The New Testament calls us to kindness with the identical term it uses to describe God’s kindness. It says, God’s kindness draws us to repentance. Imagine how demonstrating that grace encourages and motivates people. You can be kind by just listening, sharing Truth from God‘s Word, praying with somebody, passing out hugs, offer to help someone in practical ways.
Put on humility….
Humility flows out of remembering God’s grace to you. In Romans 12, Paul says, through the grace given to me I say to everyone among you not to think more highly of himself than he ought to think; but to think so as to have sound judgment, as God has allotted to each a measure of faith. Don’t come at others in the body with an attitude, instead come humbly and be ready to serve.
This word is the same word as meekness — it‘s the opposite of rudeness and abrasiveness. It is strength under control, it is real strength, it doesn’t need to show off. Gentleness is willingness to waive your rights and your preferences, for the cause of Christ.
Put on patience…
Literally, that means putting up with people’s annoying conduct without responding back. It’s a negative term. It means holding back and restraining yourself from being upset or speaking harshly to people who, humanly speaking, deserve it! There will always be other Christians whose conduct you find annoying. Put on patience as you remember how patient God has been with you.
These graces toward others lead to two concrete actions — in verse 13: forbear and forgive. Forbear is an old word that we’d translate today with, put up with. As we get to know other Christians, things happen. We rub each other the wrong way. Rough edges show up. None of us always behave out of our grace identity. God’s Word has an answer for this reality. Forbear. Put up with them!
And forgive. Two reasons to forgive others: First Whoever has a complaint against anyone. Someone offended you, spoken against you, hurt or disappointed you? Forgive them. This is basic Christianity.
Forgiveness is distinct from confrontation. Confrontation may become necessary; sometimes it works, sometimes not. But forgiveness is always fundamental.
But forgiveness proves that you’ve been freed by God’s grace. That’s the second reason Paul gives us to forgive: If you’ve experienced God’s forgiveness, forgive like He did you: fully, freely, and graciously. Period.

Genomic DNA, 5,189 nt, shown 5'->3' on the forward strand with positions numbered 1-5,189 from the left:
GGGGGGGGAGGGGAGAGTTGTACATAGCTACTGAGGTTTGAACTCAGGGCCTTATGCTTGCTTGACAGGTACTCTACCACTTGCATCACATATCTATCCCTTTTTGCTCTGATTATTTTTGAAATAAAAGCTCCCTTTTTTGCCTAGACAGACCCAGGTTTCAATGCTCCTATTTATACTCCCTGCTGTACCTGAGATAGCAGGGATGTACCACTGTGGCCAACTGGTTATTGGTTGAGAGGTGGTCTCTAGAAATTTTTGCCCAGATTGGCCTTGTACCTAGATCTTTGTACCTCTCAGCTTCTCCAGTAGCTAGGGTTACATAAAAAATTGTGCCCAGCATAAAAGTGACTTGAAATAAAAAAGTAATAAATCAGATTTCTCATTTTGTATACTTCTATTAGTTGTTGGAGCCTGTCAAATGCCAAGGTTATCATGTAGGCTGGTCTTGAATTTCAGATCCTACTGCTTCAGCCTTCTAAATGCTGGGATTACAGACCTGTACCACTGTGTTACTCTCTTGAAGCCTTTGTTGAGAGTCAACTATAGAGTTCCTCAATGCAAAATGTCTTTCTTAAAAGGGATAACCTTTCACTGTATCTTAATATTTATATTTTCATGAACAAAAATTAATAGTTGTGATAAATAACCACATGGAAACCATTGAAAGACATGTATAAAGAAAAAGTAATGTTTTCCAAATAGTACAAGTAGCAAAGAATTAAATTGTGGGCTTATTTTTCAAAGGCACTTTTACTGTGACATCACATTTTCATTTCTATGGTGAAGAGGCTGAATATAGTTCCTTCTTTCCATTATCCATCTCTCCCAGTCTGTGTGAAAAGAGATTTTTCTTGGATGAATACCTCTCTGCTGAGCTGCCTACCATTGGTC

Verse 14 says, over all these virtues, put on love, which binds them all together in perfect unity. The precedent referred to by the pronoun “them” is hard to identify, but most probably it refers to the believers. It is the believers who become perfectly bound together by love. The commitment to love means we will go the distance in relationships; not write people off or avoid them.
This is where we have to get real and stop making excuses: the way other Christians act and relate doesn’t determine how I act and relate. When we know who God has made us to be, then our character can reflect Christ’s. Gracious Christian mirrors God’s grace.
3. As God’s chosen people our life demonstrates to whom we belong. (3:15-17)
There’s a lot in verses 15-17, but the context is still relating in the body. Look at the heart of three commands, each one of which relates to whom we belong: to Christ.
First, let the peace of Christ rule in your hearts. Paul first talks about unity in the fellowship. To rule means to govern. Peace isn’t just an individual experience here, it’s corporate. The tone of our interactions as a body must embrace Christ’s peace. That describes then how we approach each other; talk to each other, and treat one another. Grace people choose to let Christ’s peace rule them.
Then, let the Word of Christ richly live in you. As Christ’s followers we should allow Scripture to saturate our lives and our community life. We need to know God’s Word well and we need to help each other live it. There’s no substitute for the Truth of Scripture, and our body life is dependent on how well we know it and live it. One overflow of knowing it well is that we will teach each other. We’ll remind, challenge, encourage and warn each other from it.
One role you have is getting His Word into you enough that you pass its wisdom and principles on to Christians around you. Paul relates the ministry of music to teaching one another. Worship music, should flow out of hearts filled up with Scripture. We encourage and lift and teach each other with that kind of truth-based worship.
Finally there’s the name of Christ. Whatever you do” — that means all of life — here, addressing how we treat each other — all of it should align with Christ’s Lordship in life. Christians don’t live in two worlds — our faith life and our social life — we are to be moved by the Truth that we are His, by His grace in our lives, and therefore, to honor Him in how we how we behave toward other Christians. Remember whom you belong.
Author Steve Brown writes, “Once you know two things — His unconditional love and the truth about yourself — you will rest easy.” In other words, you’ll be free to be who God intended you to be all along. I don’t know about you, but I get very weary when I do the “let‘s pretend to be religious”game. I get real tired when I try to keep a religious mask on tightly. Galatians says, Christ has set you free. Don’t let your freedom in Him be taken away from you.
Would you stop with the pretending and start letting grace press you toward faithfulness? Are you becoming a person of grace? Do you celebrate your heritage as God’s chosen people? Do you remember where you were when God found you? Does His costly grace toward you, when you did not deserve it, press you back to Him again and again? Would you mirror grace in your interactions and relationships with other believers?
I hope and pray that Mae Sai Grace Church is a place where we can feel God’s grace, a place where we can be real. Let’s help each other get there.